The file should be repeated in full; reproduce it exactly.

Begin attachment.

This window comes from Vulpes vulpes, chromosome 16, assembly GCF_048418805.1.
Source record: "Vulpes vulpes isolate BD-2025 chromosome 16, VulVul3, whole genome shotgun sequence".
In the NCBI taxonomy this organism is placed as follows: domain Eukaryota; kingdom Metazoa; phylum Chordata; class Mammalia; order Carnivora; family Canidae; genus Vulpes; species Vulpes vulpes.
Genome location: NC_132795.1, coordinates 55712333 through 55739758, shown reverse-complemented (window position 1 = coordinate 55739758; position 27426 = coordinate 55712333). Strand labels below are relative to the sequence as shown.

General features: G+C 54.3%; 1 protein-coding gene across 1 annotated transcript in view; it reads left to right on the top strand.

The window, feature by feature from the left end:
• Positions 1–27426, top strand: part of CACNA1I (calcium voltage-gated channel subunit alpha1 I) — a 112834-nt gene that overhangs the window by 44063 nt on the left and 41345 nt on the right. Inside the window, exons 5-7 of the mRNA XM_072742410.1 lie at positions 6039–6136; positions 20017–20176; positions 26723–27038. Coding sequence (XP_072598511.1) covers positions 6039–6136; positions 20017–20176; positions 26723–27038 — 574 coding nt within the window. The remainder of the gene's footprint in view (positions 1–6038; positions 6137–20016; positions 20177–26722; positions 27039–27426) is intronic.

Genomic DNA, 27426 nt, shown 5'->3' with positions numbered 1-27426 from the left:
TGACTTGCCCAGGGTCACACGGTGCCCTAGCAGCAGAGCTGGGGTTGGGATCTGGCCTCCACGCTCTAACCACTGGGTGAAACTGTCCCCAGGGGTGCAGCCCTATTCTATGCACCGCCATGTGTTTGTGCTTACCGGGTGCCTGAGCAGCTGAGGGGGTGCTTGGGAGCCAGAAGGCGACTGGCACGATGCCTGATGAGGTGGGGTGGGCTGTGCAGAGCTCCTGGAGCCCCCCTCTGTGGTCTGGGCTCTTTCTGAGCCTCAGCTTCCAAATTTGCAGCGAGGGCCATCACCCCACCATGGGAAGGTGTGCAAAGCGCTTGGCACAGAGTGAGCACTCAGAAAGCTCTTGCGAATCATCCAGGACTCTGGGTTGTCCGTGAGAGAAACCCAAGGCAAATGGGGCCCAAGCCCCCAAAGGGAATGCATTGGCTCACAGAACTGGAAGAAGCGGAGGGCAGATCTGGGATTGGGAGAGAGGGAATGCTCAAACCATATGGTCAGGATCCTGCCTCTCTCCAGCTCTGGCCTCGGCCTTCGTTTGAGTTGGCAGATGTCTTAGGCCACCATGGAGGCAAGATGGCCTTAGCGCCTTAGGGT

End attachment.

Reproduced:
This window comes from Vulpes vulpes, chromosome 16, assembly GCF_048418805.1.
Source record: "Vulpes vulpes isolate BD-2025 chromosome 16, VulVul3, whole genome shotgun sequence".
In the NCBI taxonomy this organism is placed as follows: domain Eukaryota; kingdom Metazoa; phylum Chordata; class Mammalia; order Carnivora; family Canidae; genus Vulpes; species Vulpes vulpes.
Genome location: NC_132795.1, coordinates 55712333 through 55739758, shown reverse-complemented (window position 1 = coordinate 55739758; position 27426 = coordinate 55712333). Strand labels below are relative to the sequence as shown.

General features: G+C 54.3%; 1 protein-coding gene across 1 annotated transcript in view; it reads left to right on the top strand.

The window, feature by feature from the left end:
• Positions 1–27426, top strand: part of CACNA1I (calcium voltage-gated channel subunit alpha1 I) — a 112834-nt gene that overhangs the window by 44063 nt on the left and 41345 nt on the right. Inside the window, exons 5-7 of the mRNA XM_072742410.1 lie at positions 6039–6136; positions 20017–20176; positions 26723–27038. Coding sequence (XP_072598511.1) covers positions 6039–6136; positions 20017–20176; positions 26723–27038 — 574 coding nt within the window. The remainder of the gene's footprint in view (positions 1–6038; positions 6137–20016; positions 20177–26722; positions 27039–27426) is intronic.

Genomic DNA, 27426 nt, shown 5'->3' with positions numbered 1-27426 from the left:
TGACTTGCCCAGGGTCACACGGTGCCCTAGCAGCAGAGCTGGGGTTGGGATCTGGCCTCCACGCTCTAACCACTGGGTGAAACTGTCCCCAGGGGTGCAGCCCTATTCTATGCACCGCCATGTGTTTGTGCTTACCGGGTGCCTGAGCAGCTGAGGGGGTGCTTGGGAGCCAGAAGGCGACTGGCACGATGCCTGATGAGGTGGGGTGGGCTGTGCAGAGCTCCTGGAGCCCCCCTCTGTGGTCTGGGCTCTTTCTGAGCCTCAGCTTCCAAATTTGCAGCGAGGGCCATCACCCCACCATGGGAAGGTGTGCAAAGCGCTTGGCACAGAGTGAGCACTCAGAAAGCTCTTGCGAATCATCCAGGACTCTGGGTTGTCCGTGAGAGAAACCCAAGGCAAATGGGGCCCAAGCCCCCAAAGGGAATGCATTGGCTCACAGAACTGGAAGAAGCGGAGGGCAGATCTGGGATTGGGAGAGAGGGAATGCTCAAACCATATGGTCAGGATCCTGCCTCTCTCCAGCTCTGGCCTCGGCCTTCGTTTGAGTTGGCAGATGTCTTAGGCCACCATGGAGGCAAGATGGCCTTAGCGCCTTAGGGT